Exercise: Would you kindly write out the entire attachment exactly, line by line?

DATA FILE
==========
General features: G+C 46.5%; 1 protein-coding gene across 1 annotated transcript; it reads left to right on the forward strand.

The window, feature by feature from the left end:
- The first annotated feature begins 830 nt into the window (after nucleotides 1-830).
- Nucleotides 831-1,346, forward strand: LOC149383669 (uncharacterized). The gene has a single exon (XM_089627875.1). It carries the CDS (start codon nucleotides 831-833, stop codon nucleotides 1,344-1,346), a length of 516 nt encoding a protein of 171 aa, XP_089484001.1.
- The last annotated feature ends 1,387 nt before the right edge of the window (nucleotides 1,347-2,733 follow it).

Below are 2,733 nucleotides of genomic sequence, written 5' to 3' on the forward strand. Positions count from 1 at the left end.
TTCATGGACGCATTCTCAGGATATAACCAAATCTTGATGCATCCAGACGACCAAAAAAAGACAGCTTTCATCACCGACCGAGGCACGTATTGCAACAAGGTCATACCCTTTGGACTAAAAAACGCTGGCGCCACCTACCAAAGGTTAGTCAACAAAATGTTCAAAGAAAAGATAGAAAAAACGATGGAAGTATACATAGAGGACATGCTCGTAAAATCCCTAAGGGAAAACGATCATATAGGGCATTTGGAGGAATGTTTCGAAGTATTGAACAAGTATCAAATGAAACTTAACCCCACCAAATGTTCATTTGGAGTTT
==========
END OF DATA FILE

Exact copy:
General features: G+C 46.5%; 1 protein-coding gene across 1 annotated transcript; it reads left to right on the forward strand.

The window, feature by feature from the left end:
- The first annotated feature begins 830 nt into the window (after nucleotides 1-830).
- Nucleotides 831-1,346, forward strand: LOC149383669 (uncharacterized). The gene has a single exon (XM_089627875.1). It carries the CDS (start codon nucleotides 831-833, stop codon nucleotides 1,344-1,346), a length of 516 nt encoding a protein of 171 aa, XP_089484001.1.
- The last annotated feature ends 1,387 nt before the right edge of the window (nucleotides 1,347-2,733 follow it).

Below are 2,733 nucleotides of genomic sequence, written 5' to 3' on the forward strand. Positions count from 1 at the left end.
TTCATGGACGCATTCTCAGGATATAACCAAATCTTGATGCATCCAGACGACCAAAAAAAGACAGCTTTCATCACCGACCGAGGCACGTATTGCAACAAGGTCATACCCTTTGGACTAAAAAACGCTGGCGCCACCTACCAAAGGTTAGTCAACAAAATGTTCAAAGAAAAGATAGAAAAAACGATGGAAGTATACATAGAGGACATGCTCGTAAAATCCCTAAGGGAAAACGATCATATAGGGCATTTGGAGGAATGTTTCGAAGTATTGAACAAGTATCAAATGAAACTTAACCCCACCAAATGTTCATTTGGAGTTT